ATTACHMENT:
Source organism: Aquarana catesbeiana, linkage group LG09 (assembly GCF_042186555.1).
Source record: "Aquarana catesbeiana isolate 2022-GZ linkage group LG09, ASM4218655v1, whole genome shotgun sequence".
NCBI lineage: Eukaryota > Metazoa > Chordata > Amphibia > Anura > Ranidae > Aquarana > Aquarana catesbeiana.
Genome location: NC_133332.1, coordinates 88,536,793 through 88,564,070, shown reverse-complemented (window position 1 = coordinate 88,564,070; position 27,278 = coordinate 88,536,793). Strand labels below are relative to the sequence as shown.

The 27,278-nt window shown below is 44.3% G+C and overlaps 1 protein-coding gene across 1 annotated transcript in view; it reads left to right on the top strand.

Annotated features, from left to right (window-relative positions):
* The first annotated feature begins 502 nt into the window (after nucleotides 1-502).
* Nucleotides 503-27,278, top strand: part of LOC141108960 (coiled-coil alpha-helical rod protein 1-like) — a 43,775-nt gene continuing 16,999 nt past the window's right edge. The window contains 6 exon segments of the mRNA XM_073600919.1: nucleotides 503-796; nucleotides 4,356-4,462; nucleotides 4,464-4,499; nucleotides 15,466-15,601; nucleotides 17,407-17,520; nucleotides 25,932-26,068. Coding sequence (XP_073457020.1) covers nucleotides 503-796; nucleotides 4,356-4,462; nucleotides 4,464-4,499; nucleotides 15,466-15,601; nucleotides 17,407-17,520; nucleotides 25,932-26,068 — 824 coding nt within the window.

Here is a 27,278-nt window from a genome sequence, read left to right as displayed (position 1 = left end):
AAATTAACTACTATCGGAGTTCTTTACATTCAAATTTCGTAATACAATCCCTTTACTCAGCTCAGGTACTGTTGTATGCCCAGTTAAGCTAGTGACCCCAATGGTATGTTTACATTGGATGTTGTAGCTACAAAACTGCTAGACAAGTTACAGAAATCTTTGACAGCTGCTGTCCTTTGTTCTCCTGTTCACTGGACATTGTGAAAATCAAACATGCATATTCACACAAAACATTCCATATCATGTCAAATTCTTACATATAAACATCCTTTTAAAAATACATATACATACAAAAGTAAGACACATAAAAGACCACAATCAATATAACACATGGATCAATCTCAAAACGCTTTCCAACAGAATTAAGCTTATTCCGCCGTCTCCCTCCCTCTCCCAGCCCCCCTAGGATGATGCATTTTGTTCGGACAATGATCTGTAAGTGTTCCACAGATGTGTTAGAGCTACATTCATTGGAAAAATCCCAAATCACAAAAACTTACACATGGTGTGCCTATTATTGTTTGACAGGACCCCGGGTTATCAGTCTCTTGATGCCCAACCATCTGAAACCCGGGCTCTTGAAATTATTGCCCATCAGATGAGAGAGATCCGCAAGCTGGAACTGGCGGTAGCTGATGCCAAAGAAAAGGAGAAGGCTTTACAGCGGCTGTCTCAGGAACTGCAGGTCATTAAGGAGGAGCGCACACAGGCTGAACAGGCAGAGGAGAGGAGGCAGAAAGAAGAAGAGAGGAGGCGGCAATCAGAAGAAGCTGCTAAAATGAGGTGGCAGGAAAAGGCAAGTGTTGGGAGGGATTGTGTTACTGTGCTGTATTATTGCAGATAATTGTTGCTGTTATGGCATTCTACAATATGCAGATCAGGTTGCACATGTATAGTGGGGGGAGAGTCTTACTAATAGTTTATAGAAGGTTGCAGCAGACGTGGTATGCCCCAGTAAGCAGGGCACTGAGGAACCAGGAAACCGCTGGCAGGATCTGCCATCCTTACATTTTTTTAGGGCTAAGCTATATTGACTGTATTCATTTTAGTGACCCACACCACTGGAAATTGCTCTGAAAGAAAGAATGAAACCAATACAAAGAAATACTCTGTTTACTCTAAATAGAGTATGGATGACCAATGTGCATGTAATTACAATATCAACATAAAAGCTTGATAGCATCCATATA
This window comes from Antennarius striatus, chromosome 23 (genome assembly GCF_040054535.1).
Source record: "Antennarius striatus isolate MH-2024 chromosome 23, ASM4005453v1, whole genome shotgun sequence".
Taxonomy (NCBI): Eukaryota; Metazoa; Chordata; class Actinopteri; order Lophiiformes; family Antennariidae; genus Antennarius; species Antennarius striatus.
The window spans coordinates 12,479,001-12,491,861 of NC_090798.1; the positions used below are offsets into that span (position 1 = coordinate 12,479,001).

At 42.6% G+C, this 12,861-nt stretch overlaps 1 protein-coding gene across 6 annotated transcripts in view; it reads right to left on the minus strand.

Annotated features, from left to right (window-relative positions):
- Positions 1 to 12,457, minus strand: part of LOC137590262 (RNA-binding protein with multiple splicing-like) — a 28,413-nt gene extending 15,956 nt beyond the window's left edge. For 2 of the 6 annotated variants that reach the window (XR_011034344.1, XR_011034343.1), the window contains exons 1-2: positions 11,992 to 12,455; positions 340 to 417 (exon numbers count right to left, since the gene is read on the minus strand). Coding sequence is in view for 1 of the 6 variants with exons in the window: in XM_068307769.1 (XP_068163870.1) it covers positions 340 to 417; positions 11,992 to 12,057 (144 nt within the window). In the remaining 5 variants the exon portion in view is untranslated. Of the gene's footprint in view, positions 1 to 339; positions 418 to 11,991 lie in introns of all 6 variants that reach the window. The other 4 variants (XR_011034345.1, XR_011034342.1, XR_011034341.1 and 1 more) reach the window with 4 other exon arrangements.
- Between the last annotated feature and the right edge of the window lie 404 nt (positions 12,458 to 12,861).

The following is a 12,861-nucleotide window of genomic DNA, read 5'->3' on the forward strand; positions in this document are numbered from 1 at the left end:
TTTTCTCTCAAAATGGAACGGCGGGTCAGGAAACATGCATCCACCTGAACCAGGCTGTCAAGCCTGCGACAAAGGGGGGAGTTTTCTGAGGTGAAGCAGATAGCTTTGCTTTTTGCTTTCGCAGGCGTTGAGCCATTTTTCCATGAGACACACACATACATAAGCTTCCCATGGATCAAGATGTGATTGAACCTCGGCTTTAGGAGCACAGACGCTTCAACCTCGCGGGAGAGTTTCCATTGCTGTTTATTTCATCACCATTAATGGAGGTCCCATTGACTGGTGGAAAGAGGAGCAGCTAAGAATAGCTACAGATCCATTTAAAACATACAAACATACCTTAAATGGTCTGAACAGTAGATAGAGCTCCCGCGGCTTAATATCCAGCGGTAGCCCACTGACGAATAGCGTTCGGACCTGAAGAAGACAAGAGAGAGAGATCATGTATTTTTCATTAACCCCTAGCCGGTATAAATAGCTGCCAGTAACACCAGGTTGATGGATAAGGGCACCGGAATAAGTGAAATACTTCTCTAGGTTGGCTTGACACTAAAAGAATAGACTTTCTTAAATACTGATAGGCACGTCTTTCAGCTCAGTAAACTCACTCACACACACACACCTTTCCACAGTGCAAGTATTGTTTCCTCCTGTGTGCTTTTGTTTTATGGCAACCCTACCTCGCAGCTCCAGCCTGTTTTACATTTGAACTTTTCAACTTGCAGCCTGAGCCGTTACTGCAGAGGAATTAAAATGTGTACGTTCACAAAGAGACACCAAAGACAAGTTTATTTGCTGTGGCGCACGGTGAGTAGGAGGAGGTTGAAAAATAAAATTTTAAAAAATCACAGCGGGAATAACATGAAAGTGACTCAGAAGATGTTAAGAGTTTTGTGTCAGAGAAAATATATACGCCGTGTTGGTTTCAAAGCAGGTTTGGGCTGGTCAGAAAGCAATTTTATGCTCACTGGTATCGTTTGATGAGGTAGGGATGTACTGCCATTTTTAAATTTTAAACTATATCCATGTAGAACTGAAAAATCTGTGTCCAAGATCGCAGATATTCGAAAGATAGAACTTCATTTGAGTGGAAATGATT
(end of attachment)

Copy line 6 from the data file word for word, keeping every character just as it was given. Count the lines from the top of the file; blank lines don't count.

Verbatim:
Annotated features, from left to right (window-relative positions):